> Commemoration: Thurgood Marshall

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Monday May 17, 2021 All Day
Annually on May 17

Thurgood Marshall

Lawyer and jurist,

d. 1993


Eternal and ever-gracious God, you blessed your servant Thurgood with exceptional grace and courage to discern and speak the truth: Grant that, following his example, we may know you and recognize that we are all your children, brothers and sisters of Jesus Christ, who teaches us to love one another; and who lives and reigns with you and the Holy Spirit, one God, for ever and ever. Amen.

From Holy Women, Holy Men:

Thurgood Marshall was a distinguished American jurist and the first

African American to become an Associate Justice of the United States

Supreme Court.

Marshall was born in 1908. He attended Frederick Douglass High

School in Baltimore and Lincoln University in Pennsylvania. Pushed

toward other professions, Marshall was determined to be an attorney.

He was denied admission to the University of Maryland Law School

due to its segregationist admissions policy. He enrolled and graduated

magna cum laude from the Law School of Howard University in


Marshall began the practice of law in Baltimore in 1933 and began

representing the local chapter of the NAACP in 1934, eventually

becoming the legal counsel for the national organization. He won his

first major civil rights decision in 1936, Murray v. Pearson, which

forced the University of Maryland to open its doors to blacks.

At the age of 32, Marshall successfully argued his first case before the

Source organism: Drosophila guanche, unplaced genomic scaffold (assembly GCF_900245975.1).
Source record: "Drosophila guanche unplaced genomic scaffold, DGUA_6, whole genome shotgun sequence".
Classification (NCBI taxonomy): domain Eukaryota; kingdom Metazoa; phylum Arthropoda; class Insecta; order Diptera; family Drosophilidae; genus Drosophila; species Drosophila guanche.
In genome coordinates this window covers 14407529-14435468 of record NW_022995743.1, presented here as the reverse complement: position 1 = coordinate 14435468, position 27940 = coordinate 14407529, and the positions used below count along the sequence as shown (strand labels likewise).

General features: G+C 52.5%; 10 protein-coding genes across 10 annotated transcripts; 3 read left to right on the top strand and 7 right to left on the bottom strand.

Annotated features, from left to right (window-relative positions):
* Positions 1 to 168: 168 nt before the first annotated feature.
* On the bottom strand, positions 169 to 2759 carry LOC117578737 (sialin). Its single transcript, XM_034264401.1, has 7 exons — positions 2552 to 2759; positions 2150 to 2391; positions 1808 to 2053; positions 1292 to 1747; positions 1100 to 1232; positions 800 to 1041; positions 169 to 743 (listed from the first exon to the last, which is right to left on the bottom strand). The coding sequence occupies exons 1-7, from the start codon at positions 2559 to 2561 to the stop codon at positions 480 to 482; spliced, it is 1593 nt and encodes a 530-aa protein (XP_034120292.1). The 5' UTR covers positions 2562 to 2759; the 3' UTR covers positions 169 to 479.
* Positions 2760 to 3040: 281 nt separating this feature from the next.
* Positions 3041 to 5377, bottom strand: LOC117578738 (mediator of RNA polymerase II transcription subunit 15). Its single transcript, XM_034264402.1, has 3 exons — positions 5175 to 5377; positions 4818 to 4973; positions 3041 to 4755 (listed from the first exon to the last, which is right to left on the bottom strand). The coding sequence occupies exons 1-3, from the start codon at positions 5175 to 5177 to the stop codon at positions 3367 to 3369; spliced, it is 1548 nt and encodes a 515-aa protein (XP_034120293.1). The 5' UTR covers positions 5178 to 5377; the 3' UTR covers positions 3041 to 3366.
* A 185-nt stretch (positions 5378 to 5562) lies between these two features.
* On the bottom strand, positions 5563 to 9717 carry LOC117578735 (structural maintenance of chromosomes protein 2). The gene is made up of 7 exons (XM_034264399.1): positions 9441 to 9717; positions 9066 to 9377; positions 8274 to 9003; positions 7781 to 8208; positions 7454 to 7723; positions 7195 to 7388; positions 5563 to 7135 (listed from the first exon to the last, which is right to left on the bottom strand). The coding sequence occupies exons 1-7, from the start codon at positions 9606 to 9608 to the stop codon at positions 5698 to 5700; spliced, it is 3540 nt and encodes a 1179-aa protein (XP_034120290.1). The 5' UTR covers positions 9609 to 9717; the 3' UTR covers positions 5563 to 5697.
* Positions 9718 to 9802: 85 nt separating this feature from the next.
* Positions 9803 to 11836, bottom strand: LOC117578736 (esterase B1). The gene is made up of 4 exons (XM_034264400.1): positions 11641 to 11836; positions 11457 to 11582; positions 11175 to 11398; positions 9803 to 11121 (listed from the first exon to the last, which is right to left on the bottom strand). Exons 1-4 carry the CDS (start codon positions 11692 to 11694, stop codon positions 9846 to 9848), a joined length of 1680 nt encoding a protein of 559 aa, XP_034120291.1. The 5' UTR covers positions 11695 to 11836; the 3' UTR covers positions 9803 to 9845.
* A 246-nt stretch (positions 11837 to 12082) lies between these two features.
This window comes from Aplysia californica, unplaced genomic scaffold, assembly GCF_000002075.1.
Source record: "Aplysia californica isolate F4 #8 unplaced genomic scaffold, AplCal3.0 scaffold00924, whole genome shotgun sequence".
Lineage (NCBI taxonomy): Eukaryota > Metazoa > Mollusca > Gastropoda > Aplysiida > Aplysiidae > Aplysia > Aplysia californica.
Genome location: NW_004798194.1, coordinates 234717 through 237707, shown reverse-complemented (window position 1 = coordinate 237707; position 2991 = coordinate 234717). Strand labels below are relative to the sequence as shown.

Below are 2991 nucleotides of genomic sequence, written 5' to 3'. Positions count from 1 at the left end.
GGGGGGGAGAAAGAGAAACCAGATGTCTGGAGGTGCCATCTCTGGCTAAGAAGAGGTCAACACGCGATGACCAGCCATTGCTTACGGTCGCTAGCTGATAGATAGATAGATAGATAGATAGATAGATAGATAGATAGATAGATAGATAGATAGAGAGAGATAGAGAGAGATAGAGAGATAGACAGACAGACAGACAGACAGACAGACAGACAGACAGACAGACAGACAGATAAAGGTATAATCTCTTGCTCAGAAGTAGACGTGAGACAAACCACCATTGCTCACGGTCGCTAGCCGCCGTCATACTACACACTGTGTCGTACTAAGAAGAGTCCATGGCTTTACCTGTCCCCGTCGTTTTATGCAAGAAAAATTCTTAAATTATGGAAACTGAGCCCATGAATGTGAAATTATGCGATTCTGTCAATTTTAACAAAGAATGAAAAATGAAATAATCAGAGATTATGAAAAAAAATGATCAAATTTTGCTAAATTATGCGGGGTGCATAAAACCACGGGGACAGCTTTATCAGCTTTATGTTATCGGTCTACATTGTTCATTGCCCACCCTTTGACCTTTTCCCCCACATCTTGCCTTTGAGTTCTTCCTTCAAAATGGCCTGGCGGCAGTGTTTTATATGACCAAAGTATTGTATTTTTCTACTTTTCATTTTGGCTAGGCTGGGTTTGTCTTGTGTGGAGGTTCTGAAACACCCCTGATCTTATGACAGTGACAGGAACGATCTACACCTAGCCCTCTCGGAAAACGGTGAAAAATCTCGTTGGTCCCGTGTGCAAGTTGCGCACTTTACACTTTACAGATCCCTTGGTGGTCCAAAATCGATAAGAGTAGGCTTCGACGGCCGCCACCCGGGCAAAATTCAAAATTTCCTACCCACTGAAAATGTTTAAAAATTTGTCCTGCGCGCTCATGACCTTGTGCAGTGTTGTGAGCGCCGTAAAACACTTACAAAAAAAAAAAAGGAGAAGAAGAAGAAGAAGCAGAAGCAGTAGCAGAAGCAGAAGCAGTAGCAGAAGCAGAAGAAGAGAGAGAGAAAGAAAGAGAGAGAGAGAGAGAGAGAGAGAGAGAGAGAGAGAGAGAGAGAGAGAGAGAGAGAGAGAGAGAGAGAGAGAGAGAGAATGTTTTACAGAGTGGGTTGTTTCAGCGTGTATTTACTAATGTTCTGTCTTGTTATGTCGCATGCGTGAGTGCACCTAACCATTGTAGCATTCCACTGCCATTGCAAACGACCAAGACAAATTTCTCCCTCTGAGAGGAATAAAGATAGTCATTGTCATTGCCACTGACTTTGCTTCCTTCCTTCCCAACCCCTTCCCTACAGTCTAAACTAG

United States Supreme Court and went on to win 29 of the 32 cases he

argued before the court. As a lawyer, his crowning achievement was

arguing successfully for the plaintiffs in Brown v. Board of Education

of Topeka, in 1954. The Supreme Court ruled that the “separate but

equal” doctrine was unconstitutional and ordered the desegregation of

public schools across the nation.

President Lyndon Johnson appointed Marshall as the 96th Associate

Justice of the United States Supreme Court in 1967, a position he

held for 24 years. Marshall compiled a long and impressive record

of decisions on civil rights, not only for African Americans, but also

for women, Native Americans, and the incarcerated; he was a strong

advocate for individual freedoms and human rights. He adamantly

believed that capital punishment was unconstitutional and should be


During his years in Washington, Marshall and his family were

members of St. Augustine’s Episcopal Church, where he was

affectionately known as “The Judge.” He is remembered as “a wise

and godly man who knew his place and role in history and obeyed

God’s call to follow justice wherever it led.”

Source: https://diobeth.typepad.com/files/holy-women-holy-men.pdf

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